“We all have a dinosaur deep within us just trying to get out” – Colin Mochrie
My meeting with a Velociraptor
Canada has its moose, Australia has its wallaby’s, and Ecuador has its lama’s, New Zealand has its birds. It has some of the strangest ones. They are quite cheeky, like the Kea. This oversized mountain parrot loves to attack cars, pulling off pieces of rubber and windshield wipers.
They remind many unfortunate tourist of the dangers of New Zealand wildlife. Ferocious creatures out to steal your stuff. Their cheekiness comparable to breakfast stealing monkeys in India.
My favorite bird is without doubt the savage weka.
The mighty Weka
Many stories are accredited to the weka. You can find them pretty much anywhere bushy in New Zealand. They steal anything that they can carry off: sandals, camera’s, food, … They peck at your tent and legend has it that they once raided a lonely camper and ate him alive.
The weka is the living proof that dinosaurs have as a matter of fact evolved into birds. Every time I encounter one, I have a flashback to my early childhood, watching the raptors in the Jurassic Park movies. They move and act exactly the same. What is worse, we have 3 of them now living around our home. I just know they are plotting a coup, muttering away in the bushes.
If you ever want to see the real Jurassic Park, come to New Zealand. The birds here are probably the closest you will ever get to a real dinosaur. Make sure you armor yourself with heavy items and know how to protect yourself when the dinosaur mistakes you for its dinner.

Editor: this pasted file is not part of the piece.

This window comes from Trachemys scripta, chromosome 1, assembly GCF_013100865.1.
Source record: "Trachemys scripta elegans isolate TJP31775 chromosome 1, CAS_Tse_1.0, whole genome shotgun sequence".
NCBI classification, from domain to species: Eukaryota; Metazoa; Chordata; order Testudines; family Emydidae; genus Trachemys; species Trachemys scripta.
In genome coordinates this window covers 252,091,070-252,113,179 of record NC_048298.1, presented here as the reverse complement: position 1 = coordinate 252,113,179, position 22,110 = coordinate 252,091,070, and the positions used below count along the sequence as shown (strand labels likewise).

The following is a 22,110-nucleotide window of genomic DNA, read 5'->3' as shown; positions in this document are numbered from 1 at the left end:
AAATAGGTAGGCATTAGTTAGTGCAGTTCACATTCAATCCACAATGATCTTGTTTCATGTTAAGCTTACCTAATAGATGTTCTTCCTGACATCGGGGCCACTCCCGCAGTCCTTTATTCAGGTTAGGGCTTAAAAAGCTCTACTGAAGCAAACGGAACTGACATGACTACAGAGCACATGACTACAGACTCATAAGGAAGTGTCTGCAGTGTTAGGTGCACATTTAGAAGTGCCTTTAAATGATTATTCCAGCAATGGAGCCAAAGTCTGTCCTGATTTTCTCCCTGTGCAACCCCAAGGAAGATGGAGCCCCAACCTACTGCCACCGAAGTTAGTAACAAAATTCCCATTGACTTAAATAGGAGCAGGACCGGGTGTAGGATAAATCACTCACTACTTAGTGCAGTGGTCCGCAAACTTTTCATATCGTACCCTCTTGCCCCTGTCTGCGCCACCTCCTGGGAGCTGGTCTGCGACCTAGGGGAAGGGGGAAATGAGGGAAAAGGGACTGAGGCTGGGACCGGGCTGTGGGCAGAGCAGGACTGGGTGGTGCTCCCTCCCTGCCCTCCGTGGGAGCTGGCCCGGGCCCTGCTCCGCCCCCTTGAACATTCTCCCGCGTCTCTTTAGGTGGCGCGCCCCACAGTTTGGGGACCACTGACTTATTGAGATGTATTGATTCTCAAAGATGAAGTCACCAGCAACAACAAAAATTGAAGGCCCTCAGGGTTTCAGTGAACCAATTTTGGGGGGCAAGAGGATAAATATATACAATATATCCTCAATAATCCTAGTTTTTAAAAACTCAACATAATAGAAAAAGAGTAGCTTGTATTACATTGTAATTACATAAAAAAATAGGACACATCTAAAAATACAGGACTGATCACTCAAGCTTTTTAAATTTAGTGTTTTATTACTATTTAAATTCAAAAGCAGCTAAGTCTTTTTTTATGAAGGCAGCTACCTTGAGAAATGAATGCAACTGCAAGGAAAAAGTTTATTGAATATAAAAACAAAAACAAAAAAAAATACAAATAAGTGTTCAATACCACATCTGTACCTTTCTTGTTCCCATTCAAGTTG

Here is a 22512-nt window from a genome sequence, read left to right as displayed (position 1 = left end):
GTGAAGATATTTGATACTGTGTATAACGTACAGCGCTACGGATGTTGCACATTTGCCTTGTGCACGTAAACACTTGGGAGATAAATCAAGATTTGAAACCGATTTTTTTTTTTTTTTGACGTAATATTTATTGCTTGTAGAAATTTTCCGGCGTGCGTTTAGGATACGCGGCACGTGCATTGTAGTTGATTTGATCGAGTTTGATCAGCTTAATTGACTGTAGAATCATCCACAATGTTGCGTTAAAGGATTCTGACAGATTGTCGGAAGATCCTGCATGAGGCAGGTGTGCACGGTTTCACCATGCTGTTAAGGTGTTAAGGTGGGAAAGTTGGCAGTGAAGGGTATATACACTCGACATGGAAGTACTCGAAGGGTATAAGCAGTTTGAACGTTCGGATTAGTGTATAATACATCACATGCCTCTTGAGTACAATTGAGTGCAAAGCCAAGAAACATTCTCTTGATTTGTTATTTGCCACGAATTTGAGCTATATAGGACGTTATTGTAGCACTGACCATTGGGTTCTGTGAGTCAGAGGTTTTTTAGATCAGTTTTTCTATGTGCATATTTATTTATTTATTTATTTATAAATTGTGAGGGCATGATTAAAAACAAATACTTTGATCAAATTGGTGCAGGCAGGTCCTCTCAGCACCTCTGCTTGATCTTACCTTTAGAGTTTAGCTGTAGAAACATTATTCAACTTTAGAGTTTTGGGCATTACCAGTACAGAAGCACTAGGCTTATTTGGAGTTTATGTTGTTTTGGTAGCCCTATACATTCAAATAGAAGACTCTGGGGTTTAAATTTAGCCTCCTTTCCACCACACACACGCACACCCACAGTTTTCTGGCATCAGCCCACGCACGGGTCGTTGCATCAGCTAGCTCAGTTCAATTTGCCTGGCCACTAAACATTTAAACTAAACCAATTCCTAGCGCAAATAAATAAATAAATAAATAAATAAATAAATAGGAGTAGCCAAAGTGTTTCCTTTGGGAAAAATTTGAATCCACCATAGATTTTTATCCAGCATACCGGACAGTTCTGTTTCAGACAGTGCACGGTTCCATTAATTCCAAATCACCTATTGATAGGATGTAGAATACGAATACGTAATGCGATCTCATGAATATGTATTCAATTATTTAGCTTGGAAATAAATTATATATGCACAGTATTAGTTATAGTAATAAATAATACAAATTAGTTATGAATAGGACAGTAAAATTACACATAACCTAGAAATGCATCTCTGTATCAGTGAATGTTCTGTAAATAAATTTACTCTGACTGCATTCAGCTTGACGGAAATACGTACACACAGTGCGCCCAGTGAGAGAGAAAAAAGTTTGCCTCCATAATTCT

Because it is, by rule, forbidden to feed the weka.
I meet this example of ferociousness on my 3 day tramp through the Abel Tasman Coastal Track.
The Abel Tasman Coastal Track
You see them often on the track, which is a 60 km beach walk in the Abel Tasman National Park. It is the third time I do this tramp, I never tire of it. By far my favorite of all the New Zealand Great Walks. The best part is that most of the campsites are right on the beach. You get to wake up to a beautiful sunrise while you have your peanut butter and honey sandwiches for breakfast.
The bare feet trampers are uncountable, because wearing shoes is optional. You will have to take them off a few times to cross low tide inlets. The weka’s eat most of the annoying tourists, supplying more space for the rest of us.
On my last night in the park, I meet some campers who had swam with baby seals the night before. Intrigued by their head torches the seals came to investigate. The next morning they passed by my tent which was set up next to the ocean at Anapai beach.
It is a common thing in New Zealand, to see seals and weka’s. But for me having grown up in developed Belgium, it still bewilders me how much wildlife you encounter here.
I am planning to forage my lunch from the beach in a couple of days. Yummy wildlife for my tummy! Read all about it in my next post!